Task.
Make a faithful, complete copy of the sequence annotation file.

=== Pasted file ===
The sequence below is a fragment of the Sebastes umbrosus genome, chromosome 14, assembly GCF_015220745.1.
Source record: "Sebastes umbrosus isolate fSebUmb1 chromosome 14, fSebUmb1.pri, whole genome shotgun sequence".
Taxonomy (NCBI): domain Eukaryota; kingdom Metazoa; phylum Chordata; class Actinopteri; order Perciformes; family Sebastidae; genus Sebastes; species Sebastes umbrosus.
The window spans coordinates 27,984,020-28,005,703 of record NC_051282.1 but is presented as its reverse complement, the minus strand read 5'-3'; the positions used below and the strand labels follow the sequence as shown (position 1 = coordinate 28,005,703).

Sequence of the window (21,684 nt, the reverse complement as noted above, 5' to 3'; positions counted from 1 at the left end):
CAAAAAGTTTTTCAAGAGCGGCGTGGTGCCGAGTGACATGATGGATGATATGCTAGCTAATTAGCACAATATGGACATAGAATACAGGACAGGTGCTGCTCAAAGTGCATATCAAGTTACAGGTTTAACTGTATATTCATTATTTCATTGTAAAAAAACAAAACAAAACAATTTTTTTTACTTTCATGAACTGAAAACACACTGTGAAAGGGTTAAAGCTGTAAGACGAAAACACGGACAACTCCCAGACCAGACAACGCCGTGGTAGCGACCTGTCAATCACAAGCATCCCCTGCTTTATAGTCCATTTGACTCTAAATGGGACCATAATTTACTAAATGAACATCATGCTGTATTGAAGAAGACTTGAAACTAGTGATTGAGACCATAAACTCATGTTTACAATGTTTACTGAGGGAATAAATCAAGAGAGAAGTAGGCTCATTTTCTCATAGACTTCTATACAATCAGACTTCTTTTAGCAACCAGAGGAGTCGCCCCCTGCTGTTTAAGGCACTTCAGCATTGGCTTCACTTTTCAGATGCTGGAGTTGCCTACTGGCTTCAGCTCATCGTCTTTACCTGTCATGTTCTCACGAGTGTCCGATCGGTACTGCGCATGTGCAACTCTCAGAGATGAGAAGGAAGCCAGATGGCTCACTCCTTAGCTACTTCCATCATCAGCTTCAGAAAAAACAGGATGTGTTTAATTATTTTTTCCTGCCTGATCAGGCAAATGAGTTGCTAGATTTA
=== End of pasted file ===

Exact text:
The sequence below is a fragment of the Sebastes umbrosus genome, chromosome 14, assembly GCF_015220745.1.
Source record: "Sebastes umbrosus isolate fSebUmb1 chromosome 14, fSebUmb1.pri, whole genome shotgun sequence".
Taxonomy (NCBI): domain Eukaryota; kingdom Metazoa; phylum Chordata; class Actinopteri; order Perciformes; family Sebastidae; genus Sebastes; species Sebastes umbrosus.
The window spans coordinates 27,984,020-28,005,703 of record NC_051282.1 but is presented as its reverse complement, the minus strand read 5'-3'; the positions used below and the strand labels follow the sequence as shown (position 1 = coordinate 28,005,703).

Sequence of the window (21,684 nt, the reverse complement as noted above, 5' to 3'; positions counted from 1 at the left end):
CAAAAAGTTTTTCAAGAGCGGCGTGGTGCCGAGTGACATGATGGATGATATGCTAGCTAATTAGCACAATATGGACATAGAATACAGGACAGGTGCTGCTCAAAGTGCATATCAAGTTACAGGTTTAACTGTATATTCATTATTTCATTGTAAAAAAACAAAACAAAACAATTTTTTTTACTTTCATGAACTGAAAACACACTGTGAAAGGGTTAAAGCTGTAAGACGAAAACACGGACAACTCCCAGACCAGACAACGCCGTGGTAGCGACCTGTCAATCACAAGCATCCCCTGCTTTATAGTCCATTTGACTCTAAATGGGACCATAATTTACTAAATGAACATCATGCTGTATTGAAGAAGACTTGAAACTAGTGATTGAGACCATAAACTCATGTTTACAATGTTTACTGAGGGAATAAATCAAGAGAGAAGTAGGCTCATTTTCTCATAGACTTCTATACAATCAGACTTCTTTTAGCAACCAGAGGAGTCGCCCCCTGCTGTTTAAGGCACTTCAGCATTGGCTTCACTTTTCAGATGCTGGAGTTGCCTACTGGCTTCAGCTCATCGTCTTTACCTGTCATGTTCTCACGAGTGTCCGATCGGTACTGCGCATGTGCAACTCTCAGAGATGAGAAGGAAGCCAGATGGCTCACTCCTTAGCTACTTCCATCATCAGCTTCAGAAAAAACAGGATGTGTTTAATTATTTTTTCCTGCCTGATCAGGCAAATGAGTTGCTAGATTTA